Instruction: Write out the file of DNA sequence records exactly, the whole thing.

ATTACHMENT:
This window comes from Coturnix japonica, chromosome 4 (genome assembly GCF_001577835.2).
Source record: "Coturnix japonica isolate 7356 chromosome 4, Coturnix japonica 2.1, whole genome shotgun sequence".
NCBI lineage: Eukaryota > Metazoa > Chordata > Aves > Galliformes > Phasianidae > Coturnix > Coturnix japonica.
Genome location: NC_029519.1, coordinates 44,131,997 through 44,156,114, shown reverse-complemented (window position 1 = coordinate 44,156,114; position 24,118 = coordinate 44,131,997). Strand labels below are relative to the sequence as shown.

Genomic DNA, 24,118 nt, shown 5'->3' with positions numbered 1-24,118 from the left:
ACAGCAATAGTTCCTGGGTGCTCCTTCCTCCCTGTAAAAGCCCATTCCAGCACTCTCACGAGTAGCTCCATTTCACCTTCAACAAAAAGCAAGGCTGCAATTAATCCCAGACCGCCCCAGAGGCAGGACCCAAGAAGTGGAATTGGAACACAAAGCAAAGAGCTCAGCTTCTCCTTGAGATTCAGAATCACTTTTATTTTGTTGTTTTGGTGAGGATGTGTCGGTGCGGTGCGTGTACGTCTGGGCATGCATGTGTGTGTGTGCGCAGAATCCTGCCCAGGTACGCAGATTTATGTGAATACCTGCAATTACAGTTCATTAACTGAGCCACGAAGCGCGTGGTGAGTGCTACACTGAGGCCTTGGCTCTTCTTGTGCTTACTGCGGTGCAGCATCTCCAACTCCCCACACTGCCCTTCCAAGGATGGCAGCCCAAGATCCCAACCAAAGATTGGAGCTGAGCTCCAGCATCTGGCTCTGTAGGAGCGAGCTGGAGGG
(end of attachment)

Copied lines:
This window comes from Coturnix japonica, chromosome 4 (genome assembly GCF_001577835.2).
Source record: "Coturnix japonica isolate 7356 chromosome 4, Coturnix japonica 2.1, whole genome shotgun sequence".
NCBI lineage: Eukaryota > Metazoa > Chordata > Aves > Galliformes > Phasianidae > Coturnix > Coturnix japonica.
Genome location: NC_029519.1, coordinates 44,131,997 through 44,156,114, shown reverse-complemented (window position 1 = coordinate 44,156,114; position 24,118 = coordinate 44,131,997). Strand labels below are relative to the sequence as shown.

Genomic DNA, 24,118 nt, shown 5'->3' with positions numbered 1-24,118 from the left:
ACAGCAATAGTTCCTGGGTGCTCCTTCCTCCCTGTAAAAGCCCATTCCAGCACTCTCACGAGTAGCTCCATTTCACCTTCAACAAAAAGCAAGGCTGCAATTAATCCCAGACCGCCCCAGAGGCAGGACCCAAGAAGTGGAATTGGAACACAAAGCAAAGAGCTCAGCTTCTCCTTGAGATTCAGAATCACTTTTATTTTGTTGTTTTGGTGAGGATGTGTCGGTGCGGTGCGTGTACGTCTGGGCATGCATGTGTGTGTGTGCGCAGAATCCTGCCCAGGTACGCAGATTTATGTGAATACCTGCAATTACAGTTCATTAACTGAGCCACGAAGCGCGTGGTGAGTGCTACACTGAGGCCTTGGCTCTTCTTGTGCTTACTGCGGTGCAGCATCTCCAACTCCCCACACTGCCCTTCCAAGGATGGCAGCCCAAGATCCCAACCAAAGATTGGAGCTGAGCTCCAGCATCTGGCTCTGTAGGAGCGAGCTGGAGGG